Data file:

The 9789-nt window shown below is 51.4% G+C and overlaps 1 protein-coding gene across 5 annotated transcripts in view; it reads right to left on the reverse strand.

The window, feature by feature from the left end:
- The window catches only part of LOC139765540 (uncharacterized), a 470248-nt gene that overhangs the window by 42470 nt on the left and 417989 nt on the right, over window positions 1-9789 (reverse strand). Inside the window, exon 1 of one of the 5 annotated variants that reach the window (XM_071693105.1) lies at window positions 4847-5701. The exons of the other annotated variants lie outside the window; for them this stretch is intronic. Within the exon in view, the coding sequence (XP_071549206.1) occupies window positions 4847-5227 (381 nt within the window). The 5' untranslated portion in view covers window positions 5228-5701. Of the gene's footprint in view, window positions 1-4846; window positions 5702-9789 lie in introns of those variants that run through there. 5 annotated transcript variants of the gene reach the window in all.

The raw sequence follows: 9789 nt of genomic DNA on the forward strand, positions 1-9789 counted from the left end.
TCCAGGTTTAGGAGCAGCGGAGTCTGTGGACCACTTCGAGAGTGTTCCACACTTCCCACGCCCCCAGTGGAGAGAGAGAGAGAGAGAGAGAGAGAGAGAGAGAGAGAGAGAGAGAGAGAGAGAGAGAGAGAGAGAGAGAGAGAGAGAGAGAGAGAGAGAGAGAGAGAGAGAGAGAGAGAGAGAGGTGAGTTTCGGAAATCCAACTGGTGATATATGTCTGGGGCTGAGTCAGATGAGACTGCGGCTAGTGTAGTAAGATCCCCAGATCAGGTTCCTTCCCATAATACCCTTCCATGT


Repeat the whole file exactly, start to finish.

The 9789-nt window shown below is 51.4% G+C and overlaps 1 protein-coding gene across 5 annotated transcripts in view; it reads right to left on the reverse strand.

The window, feature by feature from the left end:
- The window catches only part of LOC139765540 (uncharacterized), a 470248-nt gene that overhangs the window by 42470 nt on the left and 417989 nt on the right, over window positions 1-9789 (reverse strand). Inside the window, exon 1 of one of the 5 annotated variants that reach the window (XM_071693105.1) lies at window positions 4847-5701. The exons of the other annotated variants lie outside the window; for them this stretch is intronic. Within the exon in view, the coding sequence (XP_071549206.1) occupies window positions 4847-5227 (381 nt within the window). The 5' untranslated portion in view covers window positions 5228-5701. Of the gene's footprint in view, window positions 1-4846; window positions 5702-9789 lie in introns of those variants that run through there. 5 annotated transcript variants of the gene reach the window in all.

The raw sequence follows: 9789 nt of genomic DNA on the forward strand, positions 1-9789 counted from the left end.
TCCAGGTTTAGGAGCAGCGGAGTCTGTGGACCACTTCGAGAGTGTTCCACACTTCCCACGCCCCCAGTGGAGAGAGAGAGAGAGAGAGAGAGAGAGAGAGAGAGAGAGAGAGAGAGAGAGAGAGAGAGAGAGAGAGAGAGAGAGAGAGAGAGAGAGAGAGAGAGAGAGAGAGAGAGAGAGAGAGGTGAGTTTCGGAAATCCAACTGGTGATATATGTCTGGGGCTGAGTCAGATGAGACTGCGGCTAGTGTAGTAAGATCCCCAGATCAGGTTCCTTCCCATAATACCCTTCCATGT